Christmas Eve Sermon

Christmas Eve
Luke 2:14
December 24, 2013
Trinity Lutheran Church—New Haven, MO

In the name of the Father, and of the + Son, and of the Holy Spirit.  Amen.

Glory to God in highest heav’n
   Who unto us His Son hath giv’n!
While angels sing with pious mirth
   A glad new year to all the earth.

Martin Luther’s children’s Christmas hymn ends with the hymn of the angels, sung for an audience of shepherds:

Glory in the highest for God
and upon earth peace,
among men favor
     -Luke 2:14

Glory to God in highest heav’n.  It is a peculiar glory that comes at Christmas.  The glory of God is a frightening thing.  When God revealed Himself to Moses, He said that His glory is lethal for sinful mean.  When the angels come from heav’n above with heavenly splendor, their glory is enough to make the shepherds quake in their boots—and they are simply God’s servants.  In fact, angels are so frightening, that almost every time they appear in Scripture, the first thing they have to say is “Fear not.”  The glory of God is a frightful thing.  Yet this particular glory of God—the glory of which the angels sing—is a glory that brings peace on earth.

What kind of glory is this, that we sinful men would not fear to behold it?  To you this night is born a child/of Mary chosen virgin mild/This little child of lowly birth/shall be the joy of all the earth.  The glory of God is wrapped up in human flesh, in humility, in weakness.  God makes Himself approachable; He makes Himself a peer, a friend.  Yet the infant child is the full glory of God, Because in Him dwells bodily all the fullness of the divinity (Col. 2:9).

The Son of God makes Himself the Son of Man for a reason; and it is His purpose from the foundation of the earth.  He will Himself your Savior be/From all your sins to set you free.  The one who was wrapped in swaddling clothes and laid in a wooden manger would 33 years later be stripped of His clothes and nailed to a wooden pole.  Welcome to earth, Thou noble Guest/Through whom the sinful world is blest!/Thou com’st to share my misery/What thanks shall I return to Thee?  Too often our thanks sounds more like the Pharisee’s—I thank You, Lord, that I am not like other men—instead of: I thank You, Lord, that though You are by nature quite unlike other men, You have made Yourself like men, to make peace between God and man.  You have made Yourself like me, to bear my sin and be my Savior.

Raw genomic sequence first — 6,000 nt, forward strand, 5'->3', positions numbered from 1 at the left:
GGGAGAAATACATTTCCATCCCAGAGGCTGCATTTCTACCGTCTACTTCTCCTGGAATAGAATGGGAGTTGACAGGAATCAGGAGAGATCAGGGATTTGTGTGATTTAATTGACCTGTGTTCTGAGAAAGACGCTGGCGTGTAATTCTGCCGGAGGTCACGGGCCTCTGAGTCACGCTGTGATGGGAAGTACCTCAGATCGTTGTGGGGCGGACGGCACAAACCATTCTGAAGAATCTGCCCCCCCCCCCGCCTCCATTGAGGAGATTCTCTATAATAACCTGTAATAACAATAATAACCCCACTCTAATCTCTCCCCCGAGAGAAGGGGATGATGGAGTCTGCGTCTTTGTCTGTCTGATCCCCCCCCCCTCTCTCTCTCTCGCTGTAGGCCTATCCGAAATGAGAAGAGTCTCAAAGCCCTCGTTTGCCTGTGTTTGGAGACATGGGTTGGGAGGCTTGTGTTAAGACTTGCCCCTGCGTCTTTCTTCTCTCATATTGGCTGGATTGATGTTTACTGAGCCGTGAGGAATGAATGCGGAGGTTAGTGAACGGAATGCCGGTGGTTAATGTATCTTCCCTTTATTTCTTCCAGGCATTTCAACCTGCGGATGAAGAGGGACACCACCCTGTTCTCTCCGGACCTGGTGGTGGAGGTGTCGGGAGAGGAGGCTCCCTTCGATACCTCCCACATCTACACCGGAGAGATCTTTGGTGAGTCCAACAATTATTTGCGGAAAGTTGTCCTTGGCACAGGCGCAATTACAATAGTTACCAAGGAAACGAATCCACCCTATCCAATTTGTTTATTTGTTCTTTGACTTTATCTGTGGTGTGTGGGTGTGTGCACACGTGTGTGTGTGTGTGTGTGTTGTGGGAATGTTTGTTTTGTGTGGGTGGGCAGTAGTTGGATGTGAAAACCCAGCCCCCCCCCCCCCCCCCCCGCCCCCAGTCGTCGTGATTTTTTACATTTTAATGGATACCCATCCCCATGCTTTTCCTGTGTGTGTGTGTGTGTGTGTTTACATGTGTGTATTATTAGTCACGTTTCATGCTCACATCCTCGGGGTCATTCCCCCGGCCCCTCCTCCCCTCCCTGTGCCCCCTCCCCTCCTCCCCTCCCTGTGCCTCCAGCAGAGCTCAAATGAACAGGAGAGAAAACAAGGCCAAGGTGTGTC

Even angels marvel that the eternal Son of God would take human flesh, and they sing with pious mirth at the birth of this dear Child.  Yet, it’s not just the song of the angels.  Every week the Holy Christian Church joins Her voice with the angels’ choirs and sings, Glory be to God on high/And on earth peace, goodwill toward men.  For Christ came at Christmas, in the flesh, wrapped in swaddling clothes, and He also comes in the Divine Service, in the flesh, wrapped in bread and wine.

Glory to God in highest heav’n/Who unto us His Son hath giv’n/While angels sing with pious mirth/A glad new year to all the earth.  When I was a child and sang this hymn, I always thought of that last line as a reference to the holiday that happens a week from today.  Happy New Year!  Pop some chapagne!  But now I think it’s more than just ringing out 2013 and ringing in 2014.

The birth of Christ is a singular event in human history.  When God becomes man, nothing can be the same; everything changes.  The birth of Christ is the hinge in human history, upon which the gates of heaven swing open.  Without God in the flesh, man has no access to God.  But through Christ, the doors open.  Not so much that we would enter, but so that God would pour out heaven upon us.

He will on you the gifts bestow/Prepared by God for all below/that in His kingdom, bright and fair/You may with us His glory share.  That’s what the angels mean when they sing

Glory in the highest for God
and upon earth peace,
among men favor

Heaven has opened, and its treasures pour out.  It is indeed a new year, a new age, a new generation, a New Testament.

Merry Christmas.

In + Jesus’ name.  Amen.

Rev. Jacob Ehrhard